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Thinking about becoming a Counsellor?

Have you been thinking about training to be a Counsellor? Would you like to learn Counselling Skills?

One of our Foundation students started the course in September and has kindly agreed to write a post about what it’s like:-

I never finished my degree. I went to university to study economics, found it wasn’t for me, dropped out, and have been jumping from job to job in the 10 years since. I tried working in a shop, doing photography, working for a magazine, and an array of administrative jobs. There were always parts I liked, and parts I didn’t, but I definitely never felt I’d found my vocation.

My girlfriend and I both started going to counselling about a year and a half ago. We’d both had experience of mental health problems, and found straight away that counselling gave us whole new perspectives not just on ourselves, but everything around us too. I loved it. I found the process absolutely fascinating. And the idea that you could have a career listening to people and forming these intimate relationships was magical to me.

I was sure you’d need a degree to study counselling, or that you’d at least have to do a degree in counselling (with the fees that university entails) and was surprised and delighted when I found out you didn’t.

Although there are still issues of access for many people – the members of the British Association for Counselling and Psychotherapy are far more likely to be affluent and living in “comfortable communities” (according to Therapy Today, March 2017), to start – counselling does at least, in theory, allow people of all backgrounds – different ages, work histories, and more – to practise. Like many subjects, the majority of counselling textbooks have been written by authors that don’t reflect the diversity of their readership, but in the course we’ve been encouraged to read the books we want to read, which means we’re able to introduce diverse voices into our learning if we wish.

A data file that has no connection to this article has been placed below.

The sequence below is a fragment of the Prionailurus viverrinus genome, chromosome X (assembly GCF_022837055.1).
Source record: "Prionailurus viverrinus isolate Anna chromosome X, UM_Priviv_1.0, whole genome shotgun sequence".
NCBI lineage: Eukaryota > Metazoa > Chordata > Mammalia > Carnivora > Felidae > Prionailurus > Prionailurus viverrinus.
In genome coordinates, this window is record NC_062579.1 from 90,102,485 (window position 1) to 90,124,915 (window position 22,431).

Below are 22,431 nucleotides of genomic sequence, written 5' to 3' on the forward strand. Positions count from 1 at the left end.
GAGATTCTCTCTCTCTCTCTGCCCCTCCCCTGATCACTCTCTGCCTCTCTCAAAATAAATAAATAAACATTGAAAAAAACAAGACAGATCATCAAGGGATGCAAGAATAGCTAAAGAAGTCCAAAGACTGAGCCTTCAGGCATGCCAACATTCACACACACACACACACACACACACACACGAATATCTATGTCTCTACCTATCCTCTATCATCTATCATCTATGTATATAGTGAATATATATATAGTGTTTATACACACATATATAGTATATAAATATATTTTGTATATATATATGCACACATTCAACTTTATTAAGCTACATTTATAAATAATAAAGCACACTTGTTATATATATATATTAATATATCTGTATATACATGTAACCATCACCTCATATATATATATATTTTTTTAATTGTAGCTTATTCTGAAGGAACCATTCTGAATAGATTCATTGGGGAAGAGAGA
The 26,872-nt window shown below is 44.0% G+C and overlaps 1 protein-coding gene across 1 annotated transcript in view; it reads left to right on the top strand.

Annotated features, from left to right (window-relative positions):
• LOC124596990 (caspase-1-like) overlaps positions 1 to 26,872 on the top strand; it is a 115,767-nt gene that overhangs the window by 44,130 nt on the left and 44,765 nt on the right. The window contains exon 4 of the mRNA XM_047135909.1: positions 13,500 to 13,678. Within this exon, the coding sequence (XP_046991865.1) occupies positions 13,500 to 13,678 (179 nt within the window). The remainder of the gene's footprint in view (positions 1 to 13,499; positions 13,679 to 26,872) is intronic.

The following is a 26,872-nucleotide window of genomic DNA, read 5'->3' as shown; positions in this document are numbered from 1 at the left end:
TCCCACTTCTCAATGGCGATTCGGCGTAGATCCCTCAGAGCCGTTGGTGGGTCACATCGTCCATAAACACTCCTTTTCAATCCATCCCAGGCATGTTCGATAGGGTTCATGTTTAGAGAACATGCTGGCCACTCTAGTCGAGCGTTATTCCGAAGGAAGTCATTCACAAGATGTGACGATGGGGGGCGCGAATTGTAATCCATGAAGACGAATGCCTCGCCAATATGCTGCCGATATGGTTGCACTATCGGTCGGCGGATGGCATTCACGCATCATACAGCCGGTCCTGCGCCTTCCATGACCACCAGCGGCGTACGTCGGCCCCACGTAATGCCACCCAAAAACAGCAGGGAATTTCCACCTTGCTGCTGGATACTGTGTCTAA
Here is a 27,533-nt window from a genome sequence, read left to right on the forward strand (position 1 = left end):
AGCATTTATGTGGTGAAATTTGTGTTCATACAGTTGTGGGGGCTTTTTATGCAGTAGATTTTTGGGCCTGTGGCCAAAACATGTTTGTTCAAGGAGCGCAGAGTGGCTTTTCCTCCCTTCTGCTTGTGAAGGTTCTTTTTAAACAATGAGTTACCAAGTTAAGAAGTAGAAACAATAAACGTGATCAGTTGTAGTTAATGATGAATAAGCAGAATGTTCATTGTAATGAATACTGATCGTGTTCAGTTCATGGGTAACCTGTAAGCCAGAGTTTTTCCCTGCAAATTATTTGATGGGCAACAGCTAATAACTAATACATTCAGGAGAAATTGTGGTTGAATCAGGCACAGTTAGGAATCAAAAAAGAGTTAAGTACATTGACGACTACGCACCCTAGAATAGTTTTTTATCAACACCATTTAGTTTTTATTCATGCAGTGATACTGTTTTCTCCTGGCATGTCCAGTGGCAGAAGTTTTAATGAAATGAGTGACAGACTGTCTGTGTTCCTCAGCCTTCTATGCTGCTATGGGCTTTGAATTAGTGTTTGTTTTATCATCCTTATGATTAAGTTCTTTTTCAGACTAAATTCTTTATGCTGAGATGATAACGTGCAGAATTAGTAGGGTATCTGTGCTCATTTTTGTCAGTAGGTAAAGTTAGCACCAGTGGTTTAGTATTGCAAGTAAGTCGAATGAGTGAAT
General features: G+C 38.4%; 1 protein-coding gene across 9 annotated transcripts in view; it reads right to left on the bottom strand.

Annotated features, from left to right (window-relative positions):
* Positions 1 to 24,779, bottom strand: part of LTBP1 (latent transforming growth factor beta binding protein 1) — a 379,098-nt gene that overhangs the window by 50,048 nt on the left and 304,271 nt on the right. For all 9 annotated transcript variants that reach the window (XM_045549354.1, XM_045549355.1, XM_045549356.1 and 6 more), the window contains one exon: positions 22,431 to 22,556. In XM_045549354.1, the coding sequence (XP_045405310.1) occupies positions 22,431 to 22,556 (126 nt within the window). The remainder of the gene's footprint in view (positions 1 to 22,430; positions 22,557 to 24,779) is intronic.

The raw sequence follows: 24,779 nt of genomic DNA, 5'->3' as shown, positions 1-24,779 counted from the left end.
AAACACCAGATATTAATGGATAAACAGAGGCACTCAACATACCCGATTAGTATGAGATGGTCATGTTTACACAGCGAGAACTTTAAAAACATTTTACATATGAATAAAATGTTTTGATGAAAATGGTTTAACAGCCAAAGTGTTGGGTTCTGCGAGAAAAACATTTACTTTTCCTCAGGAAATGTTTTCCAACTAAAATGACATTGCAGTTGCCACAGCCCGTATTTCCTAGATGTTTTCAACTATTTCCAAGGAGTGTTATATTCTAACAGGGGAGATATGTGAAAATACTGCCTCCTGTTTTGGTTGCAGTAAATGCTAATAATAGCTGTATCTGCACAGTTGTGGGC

I’m just over three months into the Foundation year. At the moment we’re studying counselling skills and the theory that shapes the practice. In many classes, we’re given the opportunity to practise with our classmates, which means both sharing parts of ourselves with them and being an empathic listener. I never thought I’d take to talking so much in a class, but luckily we’re all in the same boat which helped with the nerves! It’s a steep learning curve, especially learning about ourselves, and I know a lot of us found the Developing Personal Awareness module at the beginning of the year quite taxing. There are so many parts of ourselves that we keep locked away, or parts we don’t even know about, and this training quite often asks that you face those parts. It’s very rewarding, but it’s not easy.

As far as careers go, this is the first thing I’ve found where I genuinely want to stay up late reading books and studying and seeking out films and TV shows and podcasts to broaden my knowledge. I feel lucky that I can read about what interests me – from black British history to fat activism, stories from therapists’ practice and philosophy – and I can make use of all of it in my studies. Counselling is an incredible course to embark on – it demands you bring yourself to the table, with all your passions, hobbies, fears, skills and histories – which is both a scary and powerful thing to do. I feel invigorated by it, and I can see that many of my classmates do too.